- Some Amazon facilities have started conducting daily temperature checks of employees before they go into work.
- If an employee registers a temperature above 100.4 degrees Fahrenheit, they are required to stay home until they have been fever-free for 72 hours.
- Despite being forced to stay home, Amazon will only pay workers up to 5 hours of their missed time.
- Visit Business Insider’s homepage for more stories.
Amazon warehouses across the country continue to operate despite increasing reports of confirmed coronavirus cases among employees. Some Amazon warehouses have begun conducting daily temperature checks in hopes of curbing the spread of infection in their facilities – but many employees turned away will have their wages slashed by half.
If an individual is running a fever at or above 100.4 degrees Fahrenheit (38 degrees Celcius) they will be asked to go home. According to the new policy, the employee will be asked to remain home until they have been fever-free for at least 72 hours – without the use of fever-reducing medication.
Amazon began rolling out temperature checks at certain locations around the US on March 29, but plan to roll out the new policy across their entire US and European operations network and Whole Foods Market stores, according to a post on Amazon corporate’s website. Amazon estimates that it is temperature checking more than 100,000 employees per day.
“Amazon associates and partners working in our operations network and data centers are among the many heroes of the COVID-19 crisis,” read a statement from Amazon’s website. “Nothing is more important to us than making sure that we protect the health of our teams, and we’ve been working around the clock since the early days of the outbreak to make changes to our processes and procure the necessary supplies for this.”
According to several sources that wish to remain anonymous for fear of retaliation, facilities in Kentucky, Texas, Arizona, and Pennsylvania have been checking employees’ temperatures before their shifts.
“We are now temperature checking more than 100,000 employees per day,” the memo reads. “The complete rollout of temperature checks across our entire U.S. and European operations network and Whole Foods Market stores is expected by early next week, at which point we will be testing hundreds of thousands of people daily.
Despite being turned away from work, Amazon will only pay those employees up to 5 hours of their missed shift, according to an Amazon warehouse employee.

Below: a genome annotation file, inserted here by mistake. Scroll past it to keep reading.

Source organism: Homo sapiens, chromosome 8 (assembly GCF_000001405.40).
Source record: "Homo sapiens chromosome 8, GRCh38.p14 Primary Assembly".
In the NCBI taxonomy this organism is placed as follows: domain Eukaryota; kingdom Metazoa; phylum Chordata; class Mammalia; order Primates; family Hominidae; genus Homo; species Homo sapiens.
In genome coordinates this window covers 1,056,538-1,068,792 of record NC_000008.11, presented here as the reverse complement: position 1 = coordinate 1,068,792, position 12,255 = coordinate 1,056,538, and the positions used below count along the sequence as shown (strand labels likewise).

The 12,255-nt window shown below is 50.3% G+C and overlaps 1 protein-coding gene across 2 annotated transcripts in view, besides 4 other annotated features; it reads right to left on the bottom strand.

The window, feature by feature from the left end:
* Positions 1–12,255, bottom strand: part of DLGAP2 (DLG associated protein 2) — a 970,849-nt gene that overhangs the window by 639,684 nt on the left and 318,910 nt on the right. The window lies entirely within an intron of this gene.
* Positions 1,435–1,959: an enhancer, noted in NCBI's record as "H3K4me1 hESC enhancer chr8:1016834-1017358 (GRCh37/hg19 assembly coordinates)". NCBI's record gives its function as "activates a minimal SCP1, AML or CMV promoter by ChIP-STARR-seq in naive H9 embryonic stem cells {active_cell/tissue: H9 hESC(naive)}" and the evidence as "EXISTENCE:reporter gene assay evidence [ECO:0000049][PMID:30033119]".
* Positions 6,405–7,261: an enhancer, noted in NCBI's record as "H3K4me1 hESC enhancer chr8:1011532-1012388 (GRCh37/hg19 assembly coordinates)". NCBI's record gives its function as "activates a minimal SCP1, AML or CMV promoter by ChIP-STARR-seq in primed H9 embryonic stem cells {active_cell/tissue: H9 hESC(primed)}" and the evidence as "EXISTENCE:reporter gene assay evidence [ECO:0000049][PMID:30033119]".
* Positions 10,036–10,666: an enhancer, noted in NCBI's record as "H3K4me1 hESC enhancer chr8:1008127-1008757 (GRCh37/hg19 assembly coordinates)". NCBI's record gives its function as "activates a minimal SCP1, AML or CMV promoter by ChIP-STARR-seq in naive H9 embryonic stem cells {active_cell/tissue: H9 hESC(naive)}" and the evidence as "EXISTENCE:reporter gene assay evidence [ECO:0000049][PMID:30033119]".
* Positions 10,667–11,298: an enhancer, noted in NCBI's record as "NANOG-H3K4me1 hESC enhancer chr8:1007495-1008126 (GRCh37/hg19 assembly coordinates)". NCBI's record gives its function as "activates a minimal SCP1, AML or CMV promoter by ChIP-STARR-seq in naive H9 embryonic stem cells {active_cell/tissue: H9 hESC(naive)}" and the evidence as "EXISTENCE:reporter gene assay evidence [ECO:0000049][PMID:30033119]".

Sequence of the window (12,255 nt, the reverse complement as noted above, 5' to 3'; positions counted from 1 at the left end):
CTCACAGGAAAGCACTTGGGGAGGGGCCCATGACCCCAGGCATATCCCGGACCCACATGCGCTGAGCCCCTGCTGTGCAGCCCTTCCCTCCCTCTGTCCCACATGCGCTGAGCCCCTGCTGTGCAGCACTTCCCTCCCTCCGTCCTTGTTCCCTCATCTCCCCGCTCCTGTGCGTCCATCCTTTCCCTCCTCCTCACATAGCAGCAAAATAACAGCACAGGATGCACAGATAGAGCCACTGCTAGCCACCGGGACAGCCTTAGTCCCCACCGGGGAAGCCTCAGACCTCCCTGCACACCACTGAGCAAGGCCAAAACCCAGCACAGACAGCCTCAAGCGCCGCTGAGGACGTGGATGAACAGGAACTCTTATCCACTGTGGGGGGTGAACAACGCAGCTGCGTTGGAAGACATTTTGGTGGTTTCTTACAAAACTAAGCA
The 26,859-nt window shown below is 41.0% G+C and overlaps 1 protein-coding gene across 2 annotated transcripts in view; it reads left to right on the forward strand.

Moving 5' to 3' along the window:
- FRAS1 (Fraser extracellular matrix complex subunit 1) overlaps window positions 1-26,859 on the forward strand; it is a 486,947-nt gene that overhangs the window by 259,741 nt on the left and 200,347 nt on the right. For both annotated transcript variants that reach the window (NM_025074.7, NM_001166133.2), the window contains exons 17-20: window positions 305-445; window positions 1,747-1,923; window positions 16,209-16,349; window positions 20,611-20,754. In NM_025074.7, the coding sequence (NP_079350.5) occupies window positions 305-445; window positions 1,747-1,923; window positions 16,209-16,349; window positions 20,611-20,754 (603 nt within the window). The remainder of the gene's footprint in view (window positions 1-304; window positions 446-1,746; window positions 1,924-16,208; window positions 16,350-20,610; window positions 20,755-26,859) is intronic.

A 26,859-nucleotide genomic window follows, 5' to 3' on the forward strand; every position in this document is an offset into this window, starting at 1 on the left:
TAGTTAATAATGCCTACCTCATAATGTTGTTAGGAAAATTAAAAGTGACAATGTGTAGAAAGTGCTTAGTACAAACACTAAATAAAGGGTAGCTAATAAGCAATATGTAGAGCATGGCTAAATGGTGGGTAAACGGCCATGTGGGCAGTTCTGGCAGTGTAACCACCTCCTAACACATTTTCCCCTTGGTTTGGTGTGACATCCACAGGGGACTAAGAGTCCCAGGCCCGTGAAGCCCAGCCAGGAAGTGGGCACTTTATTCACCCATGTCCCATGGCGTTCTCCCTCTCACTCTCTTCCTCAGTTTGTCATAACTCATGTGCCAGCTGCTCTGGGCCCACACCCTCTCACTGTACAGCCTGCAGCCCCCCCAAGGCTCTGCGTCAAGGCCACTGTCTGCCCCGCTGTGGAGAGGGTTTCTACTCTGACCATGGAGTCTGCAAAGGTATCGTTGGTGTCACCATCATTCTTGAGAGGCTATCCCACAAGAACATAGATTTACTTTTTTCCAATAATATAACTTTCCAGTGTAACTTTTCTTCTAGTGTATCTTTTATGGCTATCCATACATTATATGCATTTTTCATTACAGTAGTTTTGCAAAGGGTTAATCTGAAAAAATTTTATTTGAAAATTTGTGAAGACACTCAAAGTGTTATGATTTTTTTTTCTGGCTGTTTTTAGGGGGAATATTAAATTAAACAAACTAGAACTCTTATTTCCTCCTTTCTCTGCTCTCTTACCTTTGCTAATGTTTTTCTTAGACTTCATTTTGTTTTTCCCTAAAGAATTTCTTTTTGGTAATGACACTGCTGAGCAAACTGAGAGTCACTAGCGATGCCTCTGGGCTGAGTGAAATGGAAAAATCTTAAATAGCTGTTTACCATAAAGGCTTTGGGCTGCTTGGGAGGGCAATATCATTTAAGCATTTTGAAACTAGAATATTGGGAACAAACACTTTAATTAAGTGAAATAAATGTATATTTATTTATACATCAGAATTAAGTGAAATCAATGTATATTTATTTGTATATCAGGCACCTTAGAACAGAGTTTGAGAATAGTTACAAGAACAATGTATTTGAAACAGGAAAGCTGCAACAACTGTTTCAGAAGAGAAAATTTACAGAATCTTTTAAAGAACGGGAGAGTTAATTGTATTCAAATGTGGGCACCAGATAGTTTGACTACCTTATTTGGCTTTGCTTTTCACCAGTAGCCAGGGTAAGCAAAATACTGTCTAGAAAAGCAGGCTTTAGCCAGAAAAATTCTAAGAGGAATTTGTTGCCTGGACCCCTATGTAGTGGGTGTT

Although Amazon did not immediately respond to requests for comment or confirm this policy, Business Insider confirmed this policy from an audio recording of a conversation from an individual at the Amazon Employee Resource Center.
For many warehouse employees who work at Amazon, this new policy could be a devastating blow. Previous data showed that many of its employees rely on government assistance programs – in Arizona, one in three employees Amazon employees was on food stamps or lived with someone who was received public assistance.
For one Amazon worker who works 10-hour shifts at a warehouse in Phoenix, Arizona, the new policy means a 50% pay cut.
“If I had to stay home for three days as told by corporate, then I’d be losing, at 50% pay, I’d be losing out on $255,” he told Business Insider.
“Some of us live from paycheck to paycheck,” he said, adding that because many Amazon locations are near major metropolitan areas, that many employees’ salaries are under the living wage.
Andrea Houtsch, who works as a sorter at an Amazon facility in Hazelton, Pennsylvania, said they began checking temperatures at her facility as well. She told Business Insider that if she was running a fever, she would lose close to $200 for every shift she was scheduled to work.
“I would hate to not even realize so I have a fever and then get to work and then returned away,” the 41-year-old told Business Insider. “It’s not like Amazonians make the most money. So it’s a tough spot to be in.”
In addition to the financial blow this new policy could deal to Amazon workers, Houtsch complained that the policy was lagging, like many of its other coronavirus precautionary measures. To her knowledge, her Pennsylvania facility alone has 18 confirmed coronavirus cases.
“As far as the policy itself, I think taking temperatures is just a little too late in the process when it comes to symptoms,” she said.
The new policy comes after Amazon workers across the nation have made clamorous calls for the e-commerce giant to do more to protect its workers as they continue to operate amid the coronavirus outbreak. Amazon workers have complained that it’s impossible to implement social distancing in their warehouses and many said they fear for their own safety.
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